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HomeTown asks state for help assisting migrant families

Town asks state for help assisting migrant families

Officials are asking for the state’s help in assisting 20 migrant families who were relocated to North Attleborough.

On Sept. 18, Town Manager Michael Borg and several department heads held a meeting with state Rep. Adam Scanlon (D-North Attleborough), state Sen. Paul Feeney (D-Foxboro), state Rep. Marcus Vaughn (R-Plainville) and Chairman of the Joint Committee on Emergency Preparedness and Management, state Rep. Bill Driscoll Jr. (D-Milton) to discuss the necessary steps to help the migrants have a stable and productive life in town.

According to Borg, 60 migrants, a majority coming from Haiti, were relocated to the Best Western hotel on S. Washington Street on Sep. 14.

The arrival of the families to North Attleborough comes after Gov. Maura Healey announced a state of emergency on Aug. 8 due to a lack of shelters to house an influx of migrants coming to Massachusetts. The state has a Right to Shelter law, meaning any resident must have access to shelter regardless of status.

Because of the rise in migrants coming to Massachusetts, the state’s shelter system has become overwhelmed with occupants, leaving several towns and cities having to shelter migrants in hotels. In response, Healey activated 250 members of the National Guard to help assist migrants coming into the state and residing in shelters.

Borg said the administration lacked detailed information about the migrants, and that the lack of communication made it difficult to assess the needs of each family.

“We want to have stable and productive members of the community,” Borg said. “We want to support them, but what do they need? How much do they need?”

Integrating into North Attleborough

Due to the lack of information, town officials scrambled to provide for the migrant families. Members of Borg’s team took multiple trips to Wal-Mart on Route 1 to buy sneakers, shirts, food, pants, toys and other necessities for the families.

Borg said some residents in North Attleborough had been donating their old clothes, but funding from the state would still be necessary.

“We have a great volunteer spirit here,” Borg said. “But this is a crisis that needs a regional response.”

Anne Marie Fleming, the town’s health director, said she had to pick up a prescription for one individual for a previously unknown medical condition.

Superintendent Dr. John Antonucci said he did not receive information about how many migrants qualified for enrollment at North Attleborough Public Schools and visited the hotel to find the exact number of eligible children.

According to Antonuccci, 10 children will be enrolled in NAPS this coming year. He said prior information from the administration would have helped give his team more time and organization.

“These are human beings,” Antonucci said. “People fail to realize that these are human beings who are hungry, desperate, sick, desperate and scared. Four days after they arrived here, the state has not even told us their names.”

According to the Healey administration, schools are receiving emergency aid for enrollment and other extra costs.

A regional response

Borg said the town is taking a four-step approach to help the migrant families become a part of the community. He said this objective could only be done by providing data about the families, securing funding from the state, providing an orientation about North Attleborough, and ultimately integrating them into the town.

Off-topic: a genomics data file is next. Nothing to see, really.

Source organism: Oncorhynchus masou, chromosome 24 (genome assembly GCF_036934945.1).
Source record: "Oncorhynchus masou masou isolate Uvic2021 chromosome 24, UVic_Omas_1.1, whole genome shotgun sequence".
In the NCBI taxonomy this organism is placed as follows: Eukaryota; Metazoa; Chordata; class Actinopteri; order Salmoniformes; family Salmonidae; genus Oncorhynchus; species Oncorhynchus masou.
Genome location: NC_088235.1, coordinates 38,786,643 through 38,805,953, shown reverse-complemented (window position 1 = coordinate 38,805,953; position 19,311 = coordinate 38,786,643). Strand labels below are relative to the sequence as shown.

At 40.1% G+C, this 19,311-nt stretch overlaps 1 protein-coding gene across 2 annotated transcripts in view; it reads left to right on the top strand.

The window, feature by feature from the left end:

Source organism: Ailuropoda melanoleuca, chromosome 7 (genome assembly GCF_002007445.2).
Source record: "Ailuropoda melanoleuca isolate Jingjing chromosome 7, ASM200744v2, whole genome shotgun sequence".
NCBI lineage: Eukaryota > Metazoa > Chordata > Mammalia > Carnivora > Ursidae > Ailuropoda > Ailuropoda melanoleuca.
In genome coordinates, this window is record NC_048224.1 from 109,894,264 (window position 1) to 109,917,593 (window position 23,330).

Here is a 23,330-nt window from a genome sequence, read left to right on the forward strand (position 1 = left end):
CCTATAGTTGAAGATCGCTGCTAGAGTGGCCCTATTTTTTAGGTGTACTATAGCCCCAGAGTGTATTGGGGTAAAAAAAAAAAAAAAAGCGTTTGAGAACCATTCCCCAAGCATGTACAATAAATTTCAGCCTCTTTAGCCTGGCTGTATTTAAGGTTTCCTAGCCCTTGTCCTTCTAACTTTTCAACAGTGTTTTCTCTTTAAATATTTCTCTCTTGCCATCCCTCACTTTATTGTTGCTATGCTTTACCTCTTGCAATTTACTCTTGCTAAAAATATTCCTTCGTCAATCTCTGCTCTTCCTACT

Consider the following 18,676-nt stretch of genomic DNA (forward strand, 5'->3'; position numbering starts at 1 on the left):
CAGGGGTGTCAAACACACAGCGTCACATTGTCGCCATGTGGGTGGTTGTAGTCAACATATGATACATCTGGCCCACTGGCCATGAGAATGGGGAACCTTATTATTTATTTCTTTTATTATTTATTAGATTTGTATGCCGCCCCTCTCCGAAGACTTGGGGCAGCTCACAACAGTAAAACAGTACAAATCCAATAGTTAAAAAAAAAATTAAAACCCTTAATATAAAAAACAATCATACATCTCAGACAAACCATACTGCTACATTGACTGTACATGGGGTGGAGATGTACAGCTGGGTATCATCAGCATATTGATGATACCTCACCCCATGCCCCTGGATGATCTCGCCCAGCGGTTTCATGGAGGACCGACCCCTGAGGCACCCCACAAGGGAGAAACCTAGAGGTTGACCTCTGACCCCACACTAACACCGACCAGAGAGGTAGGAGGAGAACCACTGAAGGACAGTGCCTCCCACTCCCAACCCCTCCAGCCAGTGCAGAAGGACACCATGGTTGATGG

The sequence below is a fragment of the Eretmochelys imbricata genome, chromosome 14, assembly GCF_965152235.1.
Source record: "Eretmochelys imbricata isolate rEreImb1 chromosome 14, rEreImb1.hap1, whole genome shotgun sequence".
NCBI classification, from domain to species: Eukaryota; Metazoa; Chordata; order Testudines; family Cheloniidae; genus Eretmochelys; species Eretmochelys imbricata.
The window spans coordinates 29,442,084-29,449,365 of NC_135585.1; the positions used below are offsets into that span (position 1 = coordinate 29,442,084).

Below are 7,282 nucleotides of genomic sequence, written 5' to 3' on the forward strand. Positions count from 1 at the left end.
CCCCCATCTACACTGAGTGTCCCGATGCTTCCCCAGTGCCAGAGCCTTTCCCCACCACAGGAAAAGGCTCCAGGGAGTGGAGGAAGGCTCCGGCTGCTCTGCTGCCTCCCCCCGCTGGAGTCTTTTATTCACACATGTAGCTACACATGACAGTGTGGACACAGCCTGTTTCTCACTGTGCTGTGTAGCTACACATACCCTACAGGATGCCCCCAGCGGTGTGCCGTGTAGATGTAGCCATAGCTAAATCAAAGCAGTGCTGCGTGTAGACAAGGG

“We have a great town here,” Borg said. “We are going to welcome them with open arms and so will our town.”

Borg said expediting the application process for work permits would help with the integration. He added that keeping the migrant families in hotel rooms is counterproductive and would help them start working in North Attleborough.

“It would suck to live in a hotel room for nine months,” Borg said. “You get problems when people don’t have a focus and a reason.”

A staff member of Congressman Jake Auchincloss, who represents North Attleborough in the 4th Congressional District, said he has been reaching out to the Biden administration and House Minority Whip Kathleen Clark (MA-05) to find a way to speed up the application process for work permits. Healey has also made similar calls to the Biden administration.

Borg also called on the elected officials at the Sept. 18 meeting to provide resources at the state level.

“I can’t imagine what the state is going through,” Borg said. “But these are people we have to service from minute one.”

Scanlon and Feeney told Borg that they have talked to the House and Senate leadership about providing relief and would continue to press the Healey administration for better communication with town officials.

“The communication levels from the governor’s office have been unacceptable in the migrant crisis,” Scanlon said. “It’s also very frustrating that we still have many folks dealing with the challenges of the flooding, and the town is being pulled in all different directions with this crisis now.”

Last week, Healey filed a supplemental budget bill for Fiscal Year 2023, including $250 million in one-time resources from the Transitional Escrow Fund to help the state’s shelter system. Driscoll Jr. said the House Ways and Means Committee is currently reviewing the bill and would consider amending it to provide more funding for towns and cities hosting migrants.

“The legislature is a deliberative body,” Driscoll said. “We are an information gatherer and we are pushing the administration as they are seeking additional funds.”

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